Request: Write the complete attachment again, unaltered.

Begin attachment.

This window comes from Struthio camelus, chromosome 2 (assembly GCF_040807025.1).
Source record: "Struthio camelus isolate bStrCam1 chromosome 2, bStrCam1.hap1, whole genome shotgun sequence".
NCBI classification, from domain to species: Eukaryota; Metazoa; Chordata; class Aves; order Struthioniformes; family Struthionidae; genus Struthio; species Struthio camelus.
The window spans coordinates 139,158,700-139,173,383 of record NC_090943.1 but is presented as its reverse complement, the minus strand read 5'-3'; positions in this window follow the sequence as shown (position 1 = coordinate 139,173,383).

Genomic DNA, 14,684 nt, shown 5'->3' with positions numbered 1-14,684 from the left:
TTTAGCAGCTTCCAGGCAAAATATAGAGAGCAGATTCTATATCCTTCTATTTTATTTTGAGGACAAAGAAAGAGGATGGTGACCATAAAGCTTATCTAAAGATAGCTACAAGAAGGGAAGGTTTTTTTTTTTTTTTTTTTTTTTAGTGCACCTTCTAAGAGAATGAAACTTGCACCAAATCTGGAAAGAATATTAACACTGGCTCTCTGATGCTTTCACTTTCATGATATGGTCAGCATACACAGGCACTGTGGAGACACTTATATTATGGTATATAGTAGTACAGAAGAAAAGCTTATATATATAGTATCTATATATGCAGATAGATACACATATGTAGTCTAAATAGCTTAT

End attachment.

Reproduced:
This window comes from Struthio camelus, chromosome 2 (assembly GCF_040807025.1).
Source record: "Struthio camelus isolate bStrCam1 chromosome 2, bStrCam1.hap1, whole genome shotgun sequence".
NCBI classification, from domain to species: Eukaryota; Metazoa; Chordata; class Aves; order Struthioniformes; family Struthionidae; genus Struthio; species Struthio camelus.
The window spans coordinates 139,158,700-139,173,383 of record NC_090943.1 but is presented as its reverse complement, the minus strand read 5'-3'; positions in this window follow the sequence as shown (position 1 = coordinate 139,173,383).

Genomic DNA, 14,684 nt, shown 5'->3' with positions numbered 1-14,684 from the left:
TTTAGCAGCTTCCAGGCAAAATATAGAGAGCAGATTCTATATCCTTCTATTTTATTTTGAGGACAAAGAAAGAGGATGGTGACCATAAAGCTTATCTAAAGATAGCTACAAGAAGGGAAGGTTTTTTTTTTTTTTTTTTTTTTTAGTGCACCTTCTAAGAGAATGAAACTTGCACCAAATCTGGAAAGAATATTAACACTGGCTCTCTGATGCTTTCACTTTCATGATATGGTCAGCATACACAGGCACTGTGGAGACACTTATATTATGGTATATAGTAGTACAGAAGAAAAGCTTATATATATAGTATCTATATATGCAGATAGATACACATATGTAGTCTAAATAGCTTAT